The Chair research programme

The Chair research programme is cross-disciplinary in nature, covering the managerial and macroeconomic issues raised by the management of organisations based on creating value from intellectual capital.

The managerial perspective at microeconomic level

R&D and innovation capabilities

R&D and innovation are now essential levers for organisational performance. In itself, innovation is not a new issue, but what is new is its accelerating importance and widespread introduction into all organisations, including non-commercial ones. The question we are asking is this: what are the specialist management skills that must be defined in order to manage and create value from intellectual assets already created or yet to be created in the knowledge economy? What effect is the emergence of intellectual assets likely to have on the conditions governing value appropriation (Teece, 2000) by companies and organisations? Which new conditions of competition and new business models are they likely to encourage to the point of emergence?

Information systems

According to recently published data, investment in information technology and associated organisational processes represents the largest element of intellectual capital investment in complex economies (nearly 45% of the total, or 4.5% of GDP, in the case of the USA, where total investment for 2003 is estimated at $1,085 billion), which is considerable. It is considerable not only in terms of the large amounts allocated, but also in the extent of expectations regarding the impact on GDP growth and value creation at the microeconomic level.

This is the reason why CIGREF, which has been interested in this issue since 2000, included it in its CIGREF 2010 action programme, and created its Cercle de l’immatériel (Intellectual Capital Circle) as a benchlearning community for information systems departments (ISDs). A methodological structure is also available now, and a European-level action programme is in preparation as part of Euro-CIO (Bounfour, Epinette 2006; CIGREF 2006a and 2006b).

But the extent of the challenges is not only macroeconomic, but also microeconomic, and – as the Lévy-Jouyet Commission underlined – involves the major transition to value creation models, with intellectual capital at their heart. The ubiquitous nature of intellectual capital demands a profound sea change in our thought processes and action methods. We may think initially and instinctively of IS, but we must also include other key resources, such as R&D, marketing, education and advertising, and incorporate these into the dynamic spiral of intellectual capital.

For ISDs in particular, the challenges are certainly not small, and require a fundamental re-examination of their agendas for thought and action. For example, in a digital economy operating increasingly as a ‘value constellation’ (Ramirez, 1999), it is becoming clear that the function of the ISD is moving towards that of an intelligence architect, and further away from that of a manager of physical capabilities. Similarly, the trend of organisations themselves towards the digital world calls for a complete overhaul of working methods and incentive methods. Lastly, against this same background, the issue of reporting – including reporting on the intellectual capital of companies – is emerging in a new light, as DSIs are required to work more and more closely with finance departments and other operational and support functions.

Structural capital and intellectual property rights (patents, brands, software, image and reputation)

Structural capital – which includes autonomous intellectual assets (Bounfour, 2003) – is a major focus for action amongst companies. It naturally includes immediate secondary market assets (patents, brands and standard software), but also those with no direct value creation potential in such a market (custom-made methods and software, for example). The interaction between these resources and those of a more tacit nature – the innovative abilities of a company – has led to the emergence of specific knowledge management practices. Unsurprisingly, at the heart of this interaction lie a reconfiguration of the legal framework governing intellectual property rights and the emergence of new management practices (such as those relating to the definition of new incentive systems for company employees in the context of today’s much more distant contractual relationships). Patents, brands and ‘joint assets’ (those created within cooperative networks and communities, for example) must be analysed in new ways in light of changes in the competitive environment and the emergence of new extra-organisational practices, such as those focused on ‘copyleft’.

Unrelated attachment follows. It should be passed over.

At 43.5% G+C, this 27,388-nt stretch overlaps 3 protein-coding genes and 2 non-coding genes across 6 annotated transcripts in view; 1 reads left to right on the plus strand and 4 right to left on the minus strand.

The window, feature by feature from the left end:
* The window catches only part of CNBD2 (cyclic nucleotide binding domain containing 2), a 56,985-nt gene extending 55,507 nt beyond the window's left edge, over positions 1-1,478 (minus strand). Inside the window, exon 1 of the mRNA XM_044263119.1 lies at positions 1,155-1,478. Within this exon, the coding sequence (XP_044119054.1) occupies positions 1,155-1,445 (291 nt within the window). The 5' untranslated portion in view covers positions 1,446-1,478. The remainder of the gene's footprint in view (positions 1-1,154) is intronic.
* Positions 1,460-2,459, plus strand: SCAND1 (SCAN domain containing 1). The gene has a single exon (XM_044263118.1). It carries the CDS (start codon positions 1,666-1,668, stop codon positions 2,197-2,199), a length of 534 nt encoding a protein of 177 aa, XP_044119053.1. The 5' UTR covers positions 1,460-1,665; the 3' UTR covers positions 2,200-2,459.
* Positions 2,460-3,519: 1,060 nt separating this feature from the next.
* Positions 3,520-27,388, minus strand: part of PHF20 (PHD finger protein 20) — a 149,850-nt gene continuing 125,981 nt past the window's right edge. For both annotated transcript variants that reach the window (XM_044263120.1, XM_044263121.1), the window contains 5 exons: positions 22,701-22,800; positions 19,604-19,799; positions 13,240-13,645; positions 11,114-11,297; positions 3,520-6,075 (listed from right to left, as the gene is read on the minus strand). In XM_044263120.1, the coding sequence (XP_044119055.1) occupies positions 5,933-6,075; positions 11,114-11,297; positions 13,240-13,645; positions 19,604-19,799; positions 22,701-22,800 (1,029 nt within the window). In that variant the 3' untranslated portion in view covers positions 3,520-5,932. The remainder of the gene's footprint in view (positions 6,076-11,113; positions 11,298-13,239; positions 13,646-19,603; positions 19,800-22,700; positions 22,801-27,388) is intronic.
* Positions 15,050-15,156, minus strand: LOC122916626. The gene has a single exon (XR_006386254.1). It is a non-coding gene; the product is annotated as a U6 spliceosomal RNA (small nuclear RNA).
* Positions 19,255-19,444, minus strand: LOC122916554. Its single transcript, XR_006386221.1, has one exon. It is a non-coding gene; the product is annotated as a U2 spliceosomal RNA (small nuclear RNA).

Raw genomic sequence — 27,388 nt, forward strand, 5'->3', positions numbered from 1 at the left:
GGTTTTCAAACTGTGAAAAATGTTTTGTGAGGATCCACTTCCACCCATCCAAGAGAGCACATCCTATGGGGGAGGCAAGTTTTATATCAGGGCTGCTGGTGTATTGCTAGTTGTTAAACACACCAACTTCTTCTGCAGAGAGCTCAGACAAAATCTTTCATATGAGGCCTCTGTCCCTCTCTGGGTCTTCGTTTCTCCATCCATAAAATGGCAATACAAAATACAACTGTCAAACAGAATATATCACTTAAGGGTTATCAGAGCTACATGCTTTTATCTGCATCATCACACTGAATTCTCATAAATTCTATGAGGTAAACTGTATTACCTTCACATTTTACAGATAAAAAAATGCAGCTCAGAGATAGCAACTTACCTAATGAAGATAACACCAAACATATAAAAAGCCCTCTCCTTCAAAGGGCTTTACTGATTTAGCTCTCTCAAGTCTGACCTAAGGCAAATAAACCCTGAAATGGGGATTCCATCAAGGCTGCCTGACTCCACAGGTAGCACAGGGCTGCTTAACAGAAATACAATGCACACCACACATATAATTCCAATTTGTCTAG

Human capital

There is (still) no such thing as organisation without the involvement of men and women as contributors to the value creation process. In this instance, the approach will be focused on the conditions under which human capital is created and generates value in the intellectual economy. Key areas of interest will include incentive factors and the technical aspects of creating value from this type of capital (impairment of human capital?).

Management reporting and intellectual capital management

The issue of reporting is central to the problem of intellectual capital, so companies rich in such assets are more disadvantaged by an asymmetry of information relative to their external stakeholders, and particularly the financial markets (Lev, 2001). This is the reason behind the development of a set of initiatives intended to create a methodological framework. One such is the RICARDIS Report published by the European Commission Directorate-General for Research in 2006. From an analytical point of view, intellectual assets pose formidable reporting problems, as result of their combinatory and often entangled nature, volatility and risk (Hand and Lev, 2003). Hence the importance of achieving dynamic interaction between a horizontal language of reporting and a vertical language of value (which provides the grammar). The systematic introduction of impairment testing by IFRS (IFRS 3, 36 and 38 in particular) is a clear illustration of the unstable nature of intellectual assets, and, as a result, the importance of moving beyond current standards.